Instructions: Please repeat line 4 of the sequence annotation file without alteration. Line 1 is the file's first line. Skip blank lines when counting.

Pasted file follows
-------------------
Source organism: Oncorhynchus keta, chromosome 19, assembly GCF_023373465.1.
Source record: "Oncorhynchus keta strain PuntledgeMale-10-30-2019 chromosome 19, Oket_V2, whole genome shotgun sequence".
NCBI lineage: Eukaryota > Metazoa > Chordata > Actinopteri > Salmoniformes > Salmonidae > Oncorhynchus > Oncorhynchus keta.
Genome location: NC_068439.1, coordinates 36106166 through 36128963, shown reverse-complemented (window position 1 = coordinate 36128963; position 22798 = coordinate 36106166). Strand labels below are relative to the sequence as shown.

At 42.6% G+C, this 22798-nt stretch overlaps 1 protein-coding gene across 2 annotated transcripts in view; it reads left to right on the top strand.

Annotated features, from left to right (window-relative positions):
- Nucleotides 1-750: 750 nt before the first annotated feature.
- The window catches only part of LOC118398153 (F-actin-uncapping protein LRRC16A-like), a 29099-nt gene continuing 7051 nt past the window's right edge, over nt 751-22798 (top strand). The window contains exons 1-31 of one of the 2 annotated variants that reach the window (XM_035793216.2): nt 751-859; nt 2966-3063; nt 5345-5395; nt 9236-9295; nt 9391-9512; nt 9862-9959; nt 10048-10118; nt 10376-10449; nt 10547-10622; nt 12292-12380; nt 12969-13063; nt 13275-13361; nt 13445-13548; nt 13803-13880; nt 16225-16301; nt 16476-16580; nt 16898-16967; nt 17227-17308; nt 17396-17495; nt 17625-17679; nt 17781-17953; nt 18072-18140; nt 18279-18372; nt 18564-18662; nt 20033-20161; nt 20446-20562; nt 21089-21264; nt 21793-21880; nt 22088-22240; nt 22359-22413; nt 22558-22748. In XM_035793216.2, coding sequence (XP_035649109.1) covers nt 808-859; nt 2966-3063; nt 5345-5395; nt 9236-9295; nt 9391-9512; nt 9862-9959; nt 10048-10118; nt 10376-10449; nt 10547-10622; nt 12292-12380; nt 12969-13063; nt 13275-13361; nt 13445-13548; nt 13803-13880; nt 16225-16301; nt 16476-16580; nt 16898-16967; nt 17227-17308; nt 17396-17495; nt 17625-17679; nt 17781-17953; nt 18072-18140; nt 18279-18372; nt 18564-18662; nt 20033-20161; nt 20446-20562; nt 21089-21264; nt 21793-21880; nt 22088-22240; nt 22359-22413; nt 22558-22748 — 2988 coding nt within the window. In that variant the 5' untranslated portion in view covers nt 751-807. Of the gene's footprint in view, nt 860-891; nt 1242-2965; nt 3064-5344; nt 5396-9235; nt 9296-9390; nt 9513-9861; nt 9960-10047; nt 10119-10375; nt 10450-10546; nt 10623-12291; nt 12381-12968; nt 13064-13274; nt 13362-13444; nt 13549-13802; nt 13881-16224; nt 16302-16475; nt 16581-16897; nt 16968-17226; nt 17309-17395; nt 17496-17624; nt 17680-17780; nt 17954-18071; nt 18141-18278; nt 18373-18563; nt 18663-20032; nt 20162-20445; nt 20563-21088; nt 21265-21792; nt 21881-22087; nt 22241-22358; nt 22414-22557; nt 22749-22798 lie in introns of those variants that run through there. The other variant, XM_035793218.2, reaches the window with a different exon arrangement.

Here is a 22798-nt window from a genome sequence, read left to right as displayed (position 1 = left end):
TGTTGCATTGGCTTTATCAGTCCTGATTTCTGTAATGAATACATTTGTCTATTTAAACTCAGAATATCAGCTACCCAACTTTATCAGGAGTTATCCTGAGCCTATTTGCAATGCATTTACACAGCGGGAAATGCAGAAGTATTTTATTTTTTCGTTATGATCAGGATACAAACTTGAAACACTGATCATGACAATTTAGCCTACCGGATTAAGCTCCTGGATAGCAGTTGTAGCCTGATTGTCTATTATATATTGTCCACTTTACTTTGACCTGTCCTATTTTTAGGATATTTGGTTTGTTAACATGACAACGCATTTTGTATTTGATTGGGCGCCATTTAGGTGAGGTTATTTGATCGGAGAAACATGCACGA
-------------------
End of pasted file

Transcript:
Genome location: NC_068439.1, coordinates 36106166 through 36128963, shown reverse-complemented (window position 1 = coordinate 36128963; position 22798 = coordinate 36106166). Strand labels below are relative to the sequence as shown.